## Spherical Functions on a Group of $p\text{-adic}$ Type

Last update: 13 February 2014

## Chapter I: Basic properties of spherical functions

### The algebra $ℒ\left(G,K\right)$

Let $G$ be a locally compact Hausdorff topological group with a countable basis of open sets. Let $𝒞\left(G\right)$ denote the vector space of all continuous complex-valued functions on $G,$ and let $ℒ\left(G\right)$ be the subspace of $𝒞\left(G\right)$ consisting of the functions with compact support.

Let $K$ be a compact subgroup of $G$ and let $𝒞\left(G,K\right)$ be the subspace of $𝒞\left(G\right)$ consisting of the functions $f$ which are bi-invariant with respect to $K\text{:}$ $f\left(gk\right)=f\left(gk\right)=f\left(g\right)$ for all $g\in G$ and $K\in K\text{.}$ Also let $ℒ(G,K)=𝒞(G,K) ∩ℒ(G)$ so that the functions in $ℒ\left(G,K\right)$ are continuous, compactly-supported and bi-invariant with respect to $K\text{.}$

Fix a left Haar measure $dg$ on $G,$ and define a multiplication (convolution) on $ℒ\left(G,K\right)$ as follows: $(f1*f2)(g0) =∫Gf1(g0g) f2(g-1)dg$ for any ${f}_{1},{f}_{2}\in ℒ\left(G,K\right)\text{.}$ In this way $ℒ\left(G,K\right)$ becomes an associative $ℂ\text{-algebra.}$

For the time being we shall not assume that $ℒ\left(G,K\right)$ is commutative, nor that $G$ is unimodular.

Remarks.

 (i) If $f\in ℒ\left(G,K\right)$ and $\varphi \in 𝒞\left(G,K\right)$ then $f*\varphi \in 𝒞\left(G,K\right)\text{.}$ (ii) We shall be particularly concerned with the case where $K$ is an open subgroup of $G\text{.}$ In that case we shall always normalize the Haar measure on $G$ so that ${\int }_{K}dg=1\text{.}$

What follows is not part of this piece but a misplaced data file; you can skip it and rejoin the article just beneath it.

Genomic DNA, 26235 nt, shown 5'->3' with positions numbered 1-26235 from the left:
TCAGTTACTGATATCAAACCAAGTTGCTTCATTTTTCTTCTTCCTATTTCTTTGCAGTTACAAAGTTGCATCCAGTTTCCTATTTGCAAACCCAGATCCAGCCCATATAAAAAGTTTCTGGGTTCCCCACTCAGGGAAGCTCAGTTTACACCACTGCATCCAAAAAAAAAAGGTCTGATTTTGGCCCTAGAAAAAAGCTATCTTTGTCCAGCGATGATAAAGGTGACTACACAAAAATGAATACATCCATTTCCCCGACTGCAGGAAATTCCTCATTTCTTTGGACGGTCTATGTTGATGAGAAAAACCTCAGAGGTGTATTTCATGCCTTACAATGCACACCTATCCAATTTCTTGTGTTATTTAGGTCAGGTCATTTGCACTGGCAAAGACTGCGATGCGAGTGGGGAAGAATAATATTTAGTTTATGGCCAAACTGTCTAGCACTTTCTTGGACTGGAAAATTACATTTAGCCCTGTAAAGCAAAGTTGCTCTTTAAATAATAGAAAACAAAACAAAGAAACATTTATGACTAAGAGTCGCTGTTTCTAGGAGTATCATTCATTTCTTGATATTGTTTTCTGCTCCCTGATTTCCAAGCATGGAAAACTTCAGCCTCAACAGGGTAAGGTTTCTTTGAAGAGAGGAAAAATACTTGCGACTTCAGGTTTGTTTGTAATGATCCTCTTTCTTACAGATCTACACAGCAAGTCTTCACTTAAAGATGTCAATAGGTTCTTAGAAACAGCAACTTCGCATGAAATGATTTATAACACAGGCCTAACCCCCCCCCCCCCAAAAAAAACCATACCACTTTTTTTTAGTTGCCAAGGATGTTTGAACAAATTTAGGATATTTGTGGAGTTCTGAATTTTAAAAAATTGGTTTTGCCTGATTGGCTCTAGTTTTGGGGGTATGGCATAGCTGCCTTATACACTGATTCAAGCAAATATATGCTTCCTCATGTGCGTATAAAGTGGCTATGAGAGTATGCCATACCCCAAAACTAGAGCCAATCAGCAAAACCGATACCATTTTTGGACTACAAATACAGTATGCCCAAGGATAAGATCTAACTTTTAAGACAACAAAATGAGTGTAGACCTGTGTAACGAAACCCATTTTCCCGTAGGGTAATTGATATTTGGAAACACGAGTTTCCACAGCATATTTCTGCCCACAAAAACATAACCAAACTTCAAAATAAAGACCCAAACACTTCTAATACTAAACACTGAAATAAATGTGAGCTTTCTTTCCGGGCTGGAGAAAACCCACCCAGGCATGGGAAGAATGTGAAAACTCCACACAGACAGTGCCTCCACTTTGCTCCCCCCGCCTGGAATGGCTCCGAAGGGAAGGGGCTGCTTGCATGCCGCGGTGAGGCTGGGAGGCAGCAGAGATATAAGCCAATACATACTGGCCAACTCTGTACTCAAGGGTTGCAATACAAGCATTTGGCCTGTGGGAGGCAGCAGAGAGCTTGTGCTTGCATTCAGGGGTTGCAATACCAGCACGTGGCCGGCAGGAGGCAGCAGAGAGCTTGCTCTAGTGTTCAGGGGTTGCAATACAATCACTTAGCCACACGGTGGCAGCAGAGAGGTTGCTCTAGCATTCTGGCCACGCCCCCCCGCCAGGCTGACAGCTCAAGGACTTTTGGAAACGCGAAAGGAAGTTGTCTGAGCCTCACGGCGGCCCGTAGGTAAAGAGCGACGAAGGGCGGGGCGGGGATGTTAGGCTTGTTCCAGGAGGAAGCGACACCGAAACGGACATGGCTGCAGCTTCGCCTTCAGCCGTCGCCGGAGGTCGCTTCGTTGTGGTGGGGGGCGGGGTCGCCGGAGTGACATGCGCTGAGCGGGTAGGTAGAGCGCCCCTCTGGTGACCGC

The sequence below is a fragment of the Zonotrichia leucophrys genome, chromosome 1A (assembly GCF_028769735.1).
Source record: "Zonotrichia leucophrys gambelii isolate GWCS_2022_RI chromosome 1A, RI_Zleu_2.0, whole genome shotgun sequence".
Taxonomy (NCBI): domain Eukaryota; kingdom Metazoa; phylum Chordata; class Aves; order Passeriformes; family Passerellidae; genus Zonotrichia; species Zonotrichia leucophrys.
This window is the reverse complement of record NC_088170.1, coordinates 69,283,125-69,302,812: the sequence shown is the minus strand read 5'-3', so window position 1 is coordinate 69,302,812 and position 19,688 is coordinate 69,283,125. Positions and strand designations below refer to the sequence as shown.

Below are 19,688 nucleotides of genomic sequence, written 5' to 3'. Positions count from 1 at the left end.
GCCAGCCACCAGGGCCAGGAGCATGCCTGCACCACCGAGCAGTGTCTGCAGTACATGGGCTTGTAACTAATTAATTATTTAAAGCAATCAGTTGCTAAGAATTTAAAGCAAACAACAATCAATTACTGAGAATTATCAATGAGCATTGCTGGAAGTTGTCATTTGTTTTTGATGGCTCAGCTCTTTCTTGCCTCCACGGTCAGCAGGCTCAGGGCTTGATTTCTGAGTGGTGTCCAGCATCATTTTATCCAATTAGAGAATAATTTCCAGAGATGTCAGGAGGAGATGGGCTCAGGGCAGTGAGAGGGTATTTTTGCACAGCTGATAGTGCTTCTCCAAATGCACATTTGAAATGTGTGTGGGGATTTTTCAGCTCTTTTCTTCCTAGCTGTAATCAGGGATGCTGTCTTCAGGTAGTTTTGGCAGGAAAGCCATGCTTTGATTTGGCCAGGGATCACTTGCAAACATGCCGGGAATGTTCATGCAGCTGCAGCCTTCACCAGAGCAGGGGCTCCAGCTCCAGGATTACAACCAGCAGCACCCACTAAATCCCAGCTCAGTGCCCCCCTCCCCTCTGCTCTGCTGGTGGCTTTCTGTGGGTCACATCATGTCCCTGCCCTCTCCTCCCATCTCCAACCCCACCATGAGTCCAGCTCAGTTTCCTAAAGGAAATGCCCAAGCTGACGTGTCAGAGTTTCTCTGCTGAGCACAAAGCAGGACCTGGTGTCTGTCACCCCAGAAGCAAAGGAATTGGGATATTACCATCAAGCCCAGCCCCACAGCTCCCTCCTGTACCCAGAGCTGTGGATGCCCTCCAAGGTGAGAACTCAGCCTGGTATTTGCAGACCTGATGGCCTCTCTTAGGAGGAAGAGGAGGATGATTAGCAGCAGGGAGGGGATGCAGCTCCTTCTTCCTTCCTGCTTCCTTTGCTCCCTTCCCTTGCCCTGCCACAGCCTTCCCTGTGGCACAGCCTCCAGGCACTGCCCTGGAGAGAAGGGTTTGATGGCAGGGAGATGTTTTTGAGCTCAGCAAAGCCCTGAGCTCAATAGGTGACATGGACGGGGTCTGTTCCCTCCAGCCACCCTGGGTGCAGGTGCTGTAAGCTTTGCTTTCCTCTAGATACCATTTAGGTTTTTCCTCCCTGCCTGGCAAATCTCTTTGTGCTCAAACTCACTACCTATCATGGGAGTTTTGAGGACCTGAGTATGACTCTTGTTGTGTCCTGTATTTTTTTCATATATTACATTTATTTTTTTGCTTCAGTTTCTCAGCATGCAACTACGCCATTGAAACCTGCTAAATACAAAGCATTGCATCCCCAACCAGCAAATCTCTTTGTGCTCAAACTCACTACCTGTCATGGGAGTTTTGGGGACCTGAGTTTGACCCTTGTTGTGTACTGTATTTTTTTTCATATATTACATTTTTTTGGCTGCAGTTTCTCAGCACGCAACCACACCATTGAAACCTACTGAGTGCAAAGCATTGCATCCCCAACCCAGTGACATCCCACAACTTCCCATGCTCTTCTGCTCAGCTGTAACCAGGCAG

Suppose that $K$ is open in $G\text{.}$ For each double coset $\xi =KgK$ let ${\chi }_{\xi }$ be the characteristic function of $\xi \text{.}$ Then the ${\chi }_{\xi }$ form a basis of $ℒ\left(G,K\right)$ as a vector space over $ℂ,$ and the algebra $ℒ\left(G,K\right)$ has an identity element, namely ${\chi }_{K}\text{.}$ Proof. Since $K$ is open and compact, so is each double coset $\xi =KgK,$ and therefore ${\chi }_{\xi }\in ℒ\left(G,K\right)\text{.}$ Conversely, any $f\in ℒ\left(G,K\right)$ has compact support, which must therefore consist of a finite number of double cosets $\xi ,$ and hence $f$ is a linear combination of the characteristic functions ${\chi }_{\xi }\text{.}$ Clearly these are linearly independent, which proves the first assertion. Next, consider ${\chi }_{K}*{\chi }_{\xi }\text{.}$ We have $(χK*χξ)(g0) =∫GχK(g0g) χξ(g-1)dg$ and the integrand vanishes unless ${g}_{0}g\in K$ and ${g}^{-1}\in \xi ,$ which implies that ${g}_{0}\in \xi \text{.}$ It follows that ${\chi }_{K}*{\chi }_{\xi }$ is a scalar multiple of ${\chi }_{\xi },$ and one sees immediately that the scalar multiple is $1,$ by virtue of our normalization of the Haar measure (Remark (ii) above). Likewise ${\chi }_{\xi }*{\chi }_{K}={\chi }_{\xi }\text{.}$ $\square$

Now let $dk$ be a Haar measure on the compact group $K,$ normalized so that ${\int }_{K}dk=1\text{.}$ For any $\varphi \in ℒ\left(G\right)$ we define ${\varphi }^{♮}\in ℒ\left(G,K\right)$ by $ϕ♮(g)=∫K ∫Kϕ(k1gk2) dk1dk2,$ so that $\varphi \to {\varphi }^{♮}$ is a projection of $ℒ\left(G\right)$ onto $ℒ\left(G,K\right)\text{.}$

Let $\omega \in 𝒞\left(G,K\right)$ be such that $∫Gf(g)ω (g-1)dg=0$ for all $f\in ℒ\left(G,K\right)\text{.}$ Then $\omega =0\text{.}$ Proof. Let $\varphi \in ℒ\left(G\right)\text{.}$ Then $∫Gϕ(g)ω (g-1)dg = ∫Gϕ(k1gk2) ω(g-1)dg for any k1,k2∈K, = ∫G ( ∫K ∫Kϕ (k1gk2)d k1dk2 ) ω(g-1)dg = ∫Gϕ♮(g) ω(g-1)dg = 0by hypothesis.$ Since $\omega$ is continuous, it follows that $\omega =0\text{.}$ $\square$

### Spherical measures and spherical functions